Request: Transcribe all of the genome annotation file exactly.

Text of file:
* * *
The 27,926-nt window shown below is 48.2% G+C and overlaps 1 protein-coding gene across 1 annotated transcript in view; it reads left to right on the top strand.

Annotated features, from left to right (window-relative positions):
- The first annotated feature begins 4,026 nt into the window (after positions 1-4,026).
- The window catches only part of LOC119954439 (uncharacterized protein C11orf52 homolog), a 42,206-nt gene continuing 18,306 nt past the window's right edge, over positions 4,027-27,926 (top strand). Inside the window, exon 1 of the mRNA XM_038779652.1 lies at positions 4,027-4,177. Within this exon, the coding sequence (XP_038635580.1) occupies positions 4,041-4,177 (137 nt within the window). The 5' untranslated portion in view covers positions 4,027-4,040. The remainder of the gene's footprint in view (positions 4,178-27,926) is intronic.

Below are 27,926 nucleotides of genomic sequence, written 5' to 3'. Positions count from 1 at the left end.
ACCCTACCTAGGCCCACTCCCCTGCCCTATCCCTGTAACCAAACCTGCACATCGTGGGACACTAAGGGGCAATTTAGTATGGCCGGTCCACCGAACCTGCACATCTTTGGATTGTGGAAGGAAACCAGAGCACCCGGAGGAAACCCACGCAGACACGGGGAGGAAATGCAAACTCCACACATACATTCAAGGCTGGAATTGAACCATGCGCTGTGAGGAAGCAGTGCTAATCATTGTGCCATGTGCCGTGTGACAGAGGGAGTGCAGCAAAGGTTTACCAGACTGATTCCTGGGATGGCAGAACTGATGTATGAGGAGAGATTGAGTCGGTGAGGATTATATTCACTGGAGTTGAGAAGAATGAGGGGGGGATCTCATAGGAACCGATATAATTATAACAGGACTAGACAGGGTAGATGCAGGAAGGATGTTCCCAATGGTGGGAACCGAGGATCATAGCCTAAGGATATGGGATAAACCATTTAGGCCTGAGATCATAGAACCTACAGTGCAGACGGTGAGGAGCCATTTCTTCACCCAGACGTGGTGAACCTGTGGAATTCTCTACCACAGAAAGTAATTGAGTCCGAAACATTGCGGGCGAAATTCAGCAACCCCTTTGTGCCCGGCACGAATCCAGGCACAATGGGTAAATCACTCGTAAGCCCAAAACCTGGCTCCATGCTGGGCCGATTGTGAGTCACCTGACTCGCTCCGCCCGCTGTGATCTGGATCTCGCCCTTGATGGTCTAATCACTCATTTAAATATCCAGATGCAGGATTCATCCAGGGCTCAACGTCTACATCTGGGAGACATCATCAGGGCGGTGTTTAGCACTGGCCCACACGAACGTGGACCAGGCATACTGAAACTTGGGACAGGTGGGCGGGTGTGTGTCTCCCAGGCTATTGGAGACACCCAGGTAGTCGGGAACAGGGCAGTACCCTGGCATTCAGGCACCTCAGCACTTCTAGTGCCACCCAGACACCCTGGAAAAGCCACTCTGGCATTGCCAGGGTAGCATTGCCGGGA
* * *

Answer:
The 27,926-nt window shown below is 48.2% G+C and overlaps 1 protein-coding gene across 1 annotated transcript in view; it reads left to right on the top strand.

Annotated features, from left to right (window-relative positions):
- The first annotated feature begins 4,026 nt into the window (after positions 1-4,026).
- The window catches only part of LOC119954439 (uncharacterized protein C11orf52 homolog), a 42,206-nt gene continuing 18,306 nt past the window's right edge, over positions 4,027-27,926 (top strand). Inside the window, exon 1 of the mRNA XM_038779652.1 lies at positions 4,027-4,177. Within this exon, the coding sequence (XP_038635580.1) occupies positions 4,041-4,177 (137 nt within the window). The 5' untranslated portion in view covers positions 4,027-4,040. The remainder of the gene's footprint in view (positions 4,178-27,926) is intronic.

Below are 27,926 nucleotides of genomic sequence, written 5' to 3'. Positions count from 1 at the left end.
ACCCTACCTAGGCCCACTCCCCTGCCCTATCCCTGTAACCAAACCTGCACATCGTGGGACACTAAGGGGCAATTTAGTATGGCCGGTCCACCGAACCTGCACATCTTTGGATTGTGGAAGGAAACCAGAGCACCCGGAGGAAACCCACGCAGACACGGGGAGGAAATGCAAACTCCACACATACATTCAAGGCTGGAATTGAACCATGCGCTGTGAGGAAGCAGTGCTAATCATTGTGCCATGTGCCGTGTGACAGAGGGAGTGCAGCAAAGGTTTACCAGACTGATTCCTGGGATGGCAGAACTGATGTATGAGGAGAGATTGAGTCGGTGAGGATTATATTCACTGGAGTTGAGAAGAATGAGGGGGGGATCTCATAGGAACCGATATAATTATAACAGGACTAGACAGGGTAGATGCAGGAAGGATGTTCCCAATGGTGGGAACCGAGGATCATAGCCTAAGGATATGGGATAAACCATTTAGGCCTGAGATCATAGAACCTACAGTGCAGACGGTGAGGAGCCATTTCTTCACCCAGACGTGGTGAACCTGTGGAATTCTCTACCACAGAAAGTAATTGAGTCCGAAACATTGCGGGCGAAATTCAGCAACCCCTTTGTGCCCGGCACGAATCCAGGCACAATGGGTAAATCACTCGTAAGCCCAAAACCTGGCTCCATGCTGGGCCGATTGTGAGTCACCTGACTCGCTCCGCCCGCTGTGATCTGGATCTCGCCCTTGATGGTCTAATCACTCATTTAAATATCCAGATGCAGGATTCATCCAGGGCTCAACGTCTACATCTGGGAGACATCATCAGGGCGGTGTTTAGCACTGGCCCACACGAACGTGGACCAGGCATACTGAAACTTGGGACAGGTGGGCGGGTGTGTGTCTCCCAGGCTATTGGAGACACCCAGGTAGTCGGGAACAGGGCAGTACCCTGGCATTCAGGCACCTCAGCACTTCTAGTGCCACCCAGACACCCTGGAAAAGCCACTCTGGCATTGCCAGGGTAGCATTGCCGGGA